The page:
Is It Legal to Use a Car Dash Camera in California?

By Phyllis Greene - Updated January 29, 2018
CCTV car camera for safety on the road accident.

California drivers love their cars and the gizmos that go into them such as global positioning systems, hands-free phones, multi-disc CD players, DVD monitors and video cameras. The state of California law permits drivers and manufacturers to install dash cameras in private automobiles, but not without certain restrictions.

Tip

Under California law, drivers are allowed to use a dash camera recording device in a private vehicle as long as it is in the proper placement. This encourages drivers to drive safely on the road, thus reducing accidents.

Proper Placement of Device

The use of video recorders in cars, if installed according to the legal restrictions, is permitted in the State of California. Commonly referred to as dash cams, video recording devices are most often attached to a vehicle’s windshield. There are several options when it comes to installing the device. California law requires their placement outside the range of airbag deployment in a 7-inch-square area at the lower right-hand corner of the windshield, in the lower left-hand corner of the windshield in an area no larger than 5 square inches, or in a 5-inch square area on the upper center portion of the windshield.

Capabilities of Recorders

California’s Vehicle Code refers to dash cams as “video event recorders,” defining these devices as video recorders that continuously record a digital loop that contains audio and video information. They can also record your driving speed, direction, seat belt usage and steering and braking events. A crash or "unusual motion” of the vehicle can automatically trigger the camera’s recording function, but the driver can also manually operate it for the purpose of monitoring his driving performance. The recorder may not store more than 30 seconds of data before and after the event that triggers its recording function.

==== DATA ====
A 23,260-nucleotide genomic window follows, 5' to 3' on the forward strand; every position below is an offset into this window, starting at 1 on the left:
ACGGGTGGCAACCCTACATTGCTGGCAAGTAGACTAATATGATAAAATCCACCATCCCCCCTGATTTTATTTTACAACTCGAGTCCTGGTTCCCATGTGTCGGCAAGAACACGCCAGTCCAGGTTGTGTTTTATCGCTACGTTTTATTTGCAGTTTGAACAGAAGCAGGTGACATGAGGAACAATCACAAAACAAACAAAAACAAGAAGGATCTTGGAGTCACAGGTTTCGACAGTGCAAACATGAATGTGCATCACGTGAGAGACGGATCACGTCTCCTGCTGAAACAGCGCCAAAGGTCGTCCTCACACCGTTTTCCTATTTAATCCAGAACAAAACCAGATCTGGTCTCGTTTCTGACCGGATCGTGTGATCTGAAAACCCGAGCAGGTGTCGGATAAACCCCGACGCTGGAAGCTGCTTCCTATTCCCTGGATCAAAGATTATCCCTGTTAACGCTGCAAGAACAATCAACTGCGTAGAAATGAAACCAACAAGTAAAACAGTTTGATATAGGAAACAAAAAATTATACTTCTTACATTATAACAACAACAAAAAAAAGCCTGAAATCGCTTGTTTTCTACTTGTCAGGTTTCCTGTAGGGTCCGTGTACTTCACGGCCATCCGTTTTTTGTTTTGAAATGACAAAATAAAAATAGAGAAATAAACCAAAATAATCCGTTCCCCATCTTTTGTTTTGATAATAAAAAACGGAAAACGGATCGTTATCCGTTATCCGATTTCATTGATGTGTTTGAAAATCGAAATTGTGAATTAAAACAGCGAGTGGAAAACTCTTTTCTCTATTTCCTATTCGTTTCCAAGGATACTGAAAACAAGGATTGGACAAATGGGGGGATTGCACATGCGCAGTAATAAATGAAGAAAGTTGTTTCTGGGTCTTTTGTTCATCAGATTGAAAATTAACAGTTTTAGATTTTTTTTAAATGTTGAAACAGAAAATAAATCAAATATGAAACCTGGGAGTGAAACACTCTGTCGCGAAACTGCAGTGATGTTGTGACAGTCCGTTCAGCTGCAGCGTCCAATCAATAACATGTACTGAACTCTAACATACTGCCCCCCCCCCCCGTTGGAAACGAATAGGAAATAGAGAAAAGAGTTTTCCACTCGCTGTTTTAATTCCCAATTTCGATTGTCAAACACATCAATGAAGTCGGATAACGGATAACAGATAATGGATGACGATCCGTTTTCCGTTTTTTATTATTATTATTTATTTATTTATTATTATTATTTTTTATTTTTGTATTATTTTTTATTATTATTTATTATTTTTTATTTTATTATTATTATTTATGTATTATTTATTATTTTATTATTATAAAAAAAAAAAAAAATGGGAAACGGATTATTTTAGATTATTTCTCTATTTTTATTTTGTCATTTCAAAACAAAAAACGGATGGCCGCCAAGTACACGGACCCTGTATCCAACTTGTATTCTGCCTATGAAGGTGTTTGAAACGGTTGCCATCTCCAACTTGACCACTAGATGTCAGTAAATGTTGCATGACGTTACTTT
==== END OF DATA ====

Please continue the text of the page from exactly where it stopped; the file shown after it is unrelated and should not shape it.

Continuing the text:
Audio Recording

Dash cameras obviously can make a visual record of the road ahead, but under state law, they must also be capable of recording and saving audio data. Because this requirement raises privacy concerns, you must post a notice in a visible place in your car that notifies passengers that their conversations are being recorded. If the passenger doesn't consent, you must turn off the audio device. The information stored on the recorder belongs to the owner as a matter of law.

Purposes of Dash Cams

California law aims at encouraging drivers to operate their vehicles in a safe manner and, hopefully, to reduce road accidents. Other purposes of installing dash cams in your car can include providing a record of police behavior during traffic stops, documenting incidents of road rage and recording events leading up to accidents for reporting to insurance companies.

About the Author

Phyllis Greene is a legal writer and editor who loves to travel. She has worked as a senior legal editor for an international publishing company, produced content for law-related software and represented appellate clients. When not traveling, she writes and edits content for law and travel websites. Greene has a Bachelor of Arts in English literature from CUNY and a J.D. from Lincoln University Law School.

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